Pearson|Shanks – theatre|archaeology

A decade after our book Theatre/Archaeology (Routledge – [Link]), Mike Pearson and I have started a new series of collaborative works.

Here is a prospectus:

Pearson|Shanks – theatre|archaeology – return and prospect

Twenty years ago Mike Pearson, performance artist, and Michael Shanks, archaeologist, opened a dialogue and collaboration through the theatre company Brith Gof, of which Mike was founding artistic director.

Their common interests: forms of (re)collection, the gatherings of memory practices; and site and locale, treated as multi-temporal articulations, where different events and times endure and come together in the material forms of inhabited places, in the traces and remains of the past in the present.

Their hybrid practice around archaeologies of the contemporary past has involved fieldwork and shared encounter, performed work on a large and small scale, media experiment in documentation and representation, curated itinerant colloquia, research and authoring through sites and landscapes in northern Europe (Wales, northern England and the Scottish borders), the Mediterranean (Sicily and the world of the ancient Greek city state), California, and the online world Second Life.

T_A-cover

Pearson|Shanks define this theatre/archaeology as the re-articulation of fragments of the past as real time event. They maintain that performance, understood as dynamic, creative, constitutive design practice, offers a fertile and liberating means of addressing some key contemporary concerns regarding the significance of the material past to the present in that vast culture industry of heritage, as well as in negotiations around personal and community identity, and particularly regarding site and landscape. Concomitantly archaeological practice is a paradigm of inscription, documentation, (re)mediation, and (re)presentation of site and performance.

A central proposition is that site-specific time-based media works can be non-representational engagements, interventions in regions, sites and their temporal affinities, open and nuanced works-in-progress that offer critical commentary on univocal and restricting frames of reference, on ideologies of landscape and belonging.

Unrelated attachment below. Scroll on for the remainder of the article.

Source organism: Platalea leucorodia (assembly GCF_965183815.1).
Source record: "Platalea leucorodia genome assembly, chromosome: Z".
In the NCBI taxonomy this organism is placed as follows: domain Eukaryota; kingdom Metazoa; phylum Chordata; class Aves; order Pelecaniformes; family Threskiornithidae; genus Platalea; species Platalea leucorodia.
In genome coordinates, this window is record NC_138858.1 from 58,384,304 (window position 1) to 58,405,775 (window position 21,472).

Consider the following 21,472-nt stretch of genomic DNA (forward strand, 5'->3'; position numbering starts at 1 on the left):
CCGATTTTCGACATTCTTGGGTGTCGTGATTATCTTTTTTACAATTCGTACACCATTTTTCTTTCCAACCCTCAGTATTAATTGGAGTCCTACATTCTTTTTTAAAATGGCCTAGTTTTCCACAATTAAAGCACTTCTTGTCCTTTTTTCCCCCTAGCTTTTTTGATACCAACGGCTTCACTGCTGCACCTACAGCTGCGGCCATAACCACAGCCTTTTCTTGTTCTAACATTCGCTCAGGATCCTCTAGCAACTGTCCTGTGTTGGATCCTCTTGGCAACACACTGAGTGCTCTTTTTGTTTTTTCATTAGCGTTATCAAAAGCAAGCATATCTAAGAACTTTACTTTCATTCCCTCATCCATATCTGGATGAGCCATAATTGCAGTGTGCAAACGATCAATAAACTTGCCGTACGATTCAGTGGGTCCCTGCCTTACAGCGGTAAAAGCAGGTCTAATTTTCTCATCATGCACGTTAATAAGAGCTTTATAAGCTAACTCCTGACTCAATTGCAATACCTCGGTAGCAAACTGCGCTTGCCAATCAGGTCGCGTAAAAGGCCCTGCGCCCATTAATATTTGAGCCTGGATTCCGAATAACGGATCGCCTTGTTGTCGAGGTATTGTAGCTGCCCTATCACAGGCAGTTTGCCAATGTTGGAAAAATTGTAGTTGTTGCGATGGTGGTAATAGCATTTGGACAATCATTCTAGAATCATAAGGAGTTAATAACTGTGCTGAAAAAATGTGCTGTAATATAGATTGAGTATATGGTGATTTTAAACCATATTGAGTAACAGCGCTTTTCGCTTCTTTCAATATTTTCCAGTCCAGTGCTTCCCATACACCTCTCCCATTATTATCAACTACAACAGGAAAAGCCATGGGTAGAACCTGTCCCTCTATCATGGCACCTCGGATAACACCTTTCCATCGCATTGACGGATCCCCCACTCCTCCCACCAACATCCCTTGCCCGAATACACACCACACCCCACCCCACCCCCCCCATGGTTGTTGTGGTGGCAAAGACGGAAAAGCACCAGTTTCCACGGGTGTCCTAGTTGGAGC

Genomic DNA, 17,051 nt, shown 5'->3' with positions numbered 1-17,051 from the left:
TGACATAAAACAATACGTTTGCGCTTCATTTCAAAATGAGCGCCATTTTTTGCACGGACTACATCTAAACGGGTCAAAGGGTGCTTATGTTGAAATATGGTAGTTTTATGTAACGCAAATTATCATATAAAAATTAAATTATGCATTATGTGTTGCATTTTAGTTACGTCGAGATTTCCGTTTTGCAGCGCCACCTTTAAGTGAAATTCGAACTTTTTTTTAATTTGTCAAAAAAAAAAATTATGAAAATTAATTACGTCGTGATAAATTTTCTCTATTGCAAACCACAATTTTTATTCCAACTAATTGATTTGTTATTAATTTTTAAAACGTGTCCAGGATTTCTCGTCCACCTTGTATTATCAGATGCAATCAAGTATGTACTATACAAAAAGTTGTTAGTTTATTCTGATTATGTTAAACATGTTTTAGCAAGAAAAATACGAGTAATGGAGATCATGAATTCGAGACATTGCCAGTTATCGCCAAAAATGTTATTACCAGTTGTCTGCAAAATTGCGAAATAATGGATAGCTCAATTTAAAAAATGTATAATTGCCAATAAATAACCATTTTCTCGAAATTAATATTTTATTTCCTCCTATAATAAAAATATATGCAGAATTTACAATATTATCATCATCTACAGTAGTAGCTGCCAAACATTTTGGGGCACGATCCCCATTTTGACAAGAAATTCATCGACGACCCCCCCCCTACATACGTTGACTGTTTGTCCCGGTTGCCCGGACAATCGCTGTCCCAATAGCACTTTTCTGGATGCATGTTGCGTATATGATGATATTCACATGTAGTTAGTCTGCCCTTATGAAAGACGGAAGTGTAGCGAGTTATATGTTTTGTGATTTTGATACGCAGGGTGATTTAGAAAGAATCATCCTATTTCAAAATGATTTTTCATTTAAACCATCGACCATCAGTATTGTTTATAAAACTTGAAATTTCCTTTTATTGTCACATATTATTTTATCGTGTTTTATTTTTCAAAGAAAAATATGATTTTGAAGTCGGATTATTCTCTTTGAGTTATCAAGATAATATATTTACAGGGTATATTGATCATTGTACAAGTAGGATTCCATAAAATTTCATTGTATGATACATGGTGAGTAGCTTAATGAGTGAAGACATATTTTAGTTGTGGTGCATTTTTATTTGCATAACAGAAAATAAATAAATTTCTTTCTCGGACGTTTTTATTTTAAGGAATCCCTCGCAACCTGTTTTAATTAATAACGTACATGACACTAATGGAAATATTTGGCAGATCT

Theatre/Archaeology offers provocative models for the future of the archive, another live focus of contemporary art and the archaeological imagination. Pearson|Shanks directly address the character of documentation of event, site and artifact in performed practice. They propose assemblage as one of archaeology’s constituting practices, in the animated archive, where traces and remains of the past are treated not as datum but as active resources in the mobilization of the past in the present, for present and future purpose.

In 2012 Pearson|Shanks began a new series of collaborative works that build on their revival of forgotten genres of chorography and pragmatography, the early modern and antiquarian pursuit of reasoned and authentic engagement with locality and artifact in place/event, the folding of performance/performed in inhabited site.

This is a fourfold effort involving new performance work, review of past works, documentation of both, and elucidation of the principles of practice of theatre/archaeology. These will take the form of a manifold of engagements with different audiences through scripted, performed and improvised dialogues, co-authored publications, and fieldwork and visits.

Key works to 2012:

Publication: Theatre/Archaeology (Pearson|Shanks), Routledge 2001; Experiencing the Past (Shanks), Routledge 1992; The Archaeological Imagination (Shanks), Left Coast Press 2012; In Comes I: Performance, Memory and Landscape (Pearson), University of Exeter Press 2007; Site Specific Performance (Pearson), Palgrave Macmillan 2010; “Performing a visit: archaeologies of the contemporary past” (Pearson|Shanks), Performance Research 2 (1996); “Echoes of the past: chorography, topography and antiquarian engagement with place” (Shanks and Witmore), Performance Research 15 (2010); “Ten feet and three quarters of an inch of theatre” (McLucas) in N.Kaye (ed) Site-Specific Art: Performance, Place and Documentation, Routledge 2000.

Online: mshanks.com; carrlands.org.uk.

We have a dialogue appearing in a new volume on art and archaeology edited by Andrew Cochrane and Ian Russell, are presenting at Performance Studies International in June, and are planning a book for Routledge with Ian Russell.